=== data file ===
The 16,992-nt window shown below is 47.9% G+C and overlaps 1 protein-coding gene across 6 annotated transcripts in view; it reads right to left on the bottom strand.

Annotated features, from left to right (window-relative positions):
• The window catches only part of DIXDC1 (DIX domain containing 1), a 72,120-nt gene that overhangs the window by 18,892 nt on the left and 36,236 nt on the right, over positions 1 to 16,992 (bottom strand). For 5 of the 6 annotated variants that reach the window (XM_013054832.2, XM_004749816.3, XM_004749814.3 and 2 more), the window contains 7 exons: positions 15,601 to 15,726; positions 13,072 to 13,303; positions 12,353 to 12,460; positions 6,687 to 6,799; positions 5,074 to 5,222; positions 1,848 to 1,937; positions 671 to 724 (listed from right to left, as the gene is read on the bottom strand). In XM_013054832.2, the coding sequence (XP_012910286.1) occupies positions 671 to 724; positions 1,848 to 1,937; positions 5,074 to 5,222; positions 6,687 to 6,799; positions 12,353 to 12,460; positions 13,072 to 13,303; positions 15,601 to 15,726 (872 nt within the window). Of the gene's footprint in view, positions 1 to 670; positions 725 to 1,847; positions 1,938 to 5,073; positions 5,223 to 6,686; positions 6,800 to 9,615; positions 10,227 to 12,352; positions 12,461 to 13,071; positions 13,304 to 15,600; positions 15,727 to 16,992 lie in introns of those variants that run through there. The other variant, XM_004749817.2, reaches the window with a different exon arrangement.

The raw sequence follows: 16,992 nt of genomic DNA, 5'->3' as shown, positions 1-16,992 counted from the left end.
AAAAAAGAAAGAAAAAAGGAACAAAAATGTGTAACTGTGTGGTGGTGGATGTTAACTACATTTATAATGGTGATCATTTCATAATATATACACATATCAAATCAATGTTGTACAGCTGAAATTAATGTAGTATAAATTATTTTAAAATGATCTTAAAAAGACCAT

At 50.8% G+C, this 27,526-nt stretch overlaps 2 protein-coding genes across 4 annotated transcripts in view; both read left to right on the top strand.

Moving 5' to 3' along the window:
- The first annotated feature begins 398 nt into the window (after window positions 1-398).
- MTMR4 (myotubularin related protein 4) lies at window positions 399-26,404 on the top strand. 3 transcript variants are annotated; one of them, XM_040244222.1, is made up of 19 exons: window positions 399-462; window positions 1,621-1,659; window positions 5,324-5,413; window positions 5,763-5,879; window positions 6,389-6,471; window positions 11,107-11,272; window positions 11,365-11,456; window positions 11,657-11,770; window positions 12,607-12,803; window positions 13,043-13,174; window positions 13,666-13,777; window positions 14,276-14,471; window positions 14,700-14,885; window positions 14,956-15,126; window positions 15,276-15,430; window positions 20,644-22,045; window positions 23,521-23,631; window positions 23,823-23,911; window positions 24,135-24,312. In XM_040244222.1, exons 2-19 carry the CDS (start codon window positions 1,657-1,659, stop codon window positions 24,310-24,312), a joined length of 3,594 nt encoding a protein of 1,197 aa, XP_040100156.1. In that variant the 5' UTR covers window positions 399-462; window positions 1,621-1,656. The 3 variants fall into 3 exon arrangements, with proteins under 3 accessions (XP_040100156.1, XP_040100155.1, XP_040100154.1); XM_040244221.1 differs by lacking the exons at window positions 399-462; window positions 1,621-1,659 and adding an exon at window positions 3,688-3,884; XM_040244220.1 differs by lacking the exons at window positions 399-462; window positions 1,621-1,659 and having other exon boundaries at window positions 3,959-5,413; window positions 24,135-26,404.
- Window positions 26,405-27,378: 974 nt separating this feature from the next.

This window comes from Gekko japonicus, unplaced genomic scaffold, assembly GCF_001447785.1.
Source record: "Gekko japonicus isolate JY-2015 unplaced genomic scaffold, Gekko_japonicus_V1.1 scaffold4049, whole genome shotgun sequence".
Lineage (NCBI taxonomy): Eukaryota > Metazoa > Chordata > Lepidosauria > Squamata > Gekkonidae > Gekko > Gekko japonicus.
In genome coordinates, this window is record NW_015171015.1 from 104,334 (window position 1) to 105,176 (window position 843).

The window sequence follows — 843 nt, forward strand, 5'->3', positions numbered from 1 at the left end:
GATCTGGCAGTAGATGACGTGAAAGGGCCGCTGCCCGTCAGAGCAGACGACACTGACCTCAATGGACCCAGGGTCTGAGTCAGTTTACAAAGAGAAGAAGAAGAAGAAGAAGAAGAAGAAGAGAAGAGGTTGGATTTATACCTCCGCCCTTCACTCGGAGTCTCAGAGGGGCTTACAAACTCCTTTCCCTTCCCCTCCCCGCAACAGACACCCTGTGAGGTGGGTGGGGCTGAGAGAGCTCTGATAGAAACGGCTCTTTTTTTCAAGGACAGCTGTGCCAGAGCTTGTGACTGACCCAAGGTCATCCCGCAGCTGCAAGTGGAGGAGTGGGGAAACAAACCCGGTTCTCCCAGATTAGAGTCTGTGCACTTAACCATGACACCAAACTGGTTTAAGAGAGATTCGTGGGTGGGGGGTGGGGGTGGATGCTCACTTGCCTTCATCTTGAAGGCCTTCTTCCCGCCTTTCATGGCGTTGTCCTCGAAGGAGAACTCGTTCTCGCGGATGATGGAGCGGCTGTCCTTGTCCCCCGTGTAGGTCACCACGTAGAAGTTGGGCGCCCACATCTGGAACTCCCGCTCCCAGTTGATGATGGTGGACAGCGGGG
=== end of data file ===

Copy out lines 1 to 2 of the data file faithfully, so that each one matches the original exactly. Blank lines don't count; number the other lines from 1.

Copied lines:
The 16,992-nt window shown below is 47.9% G+C and overlaps 1 protein-coding gene across 6 annotated transcripts in view; it reads right to left on the bottom strand.

Annotated features, from left to right (window-relative positions):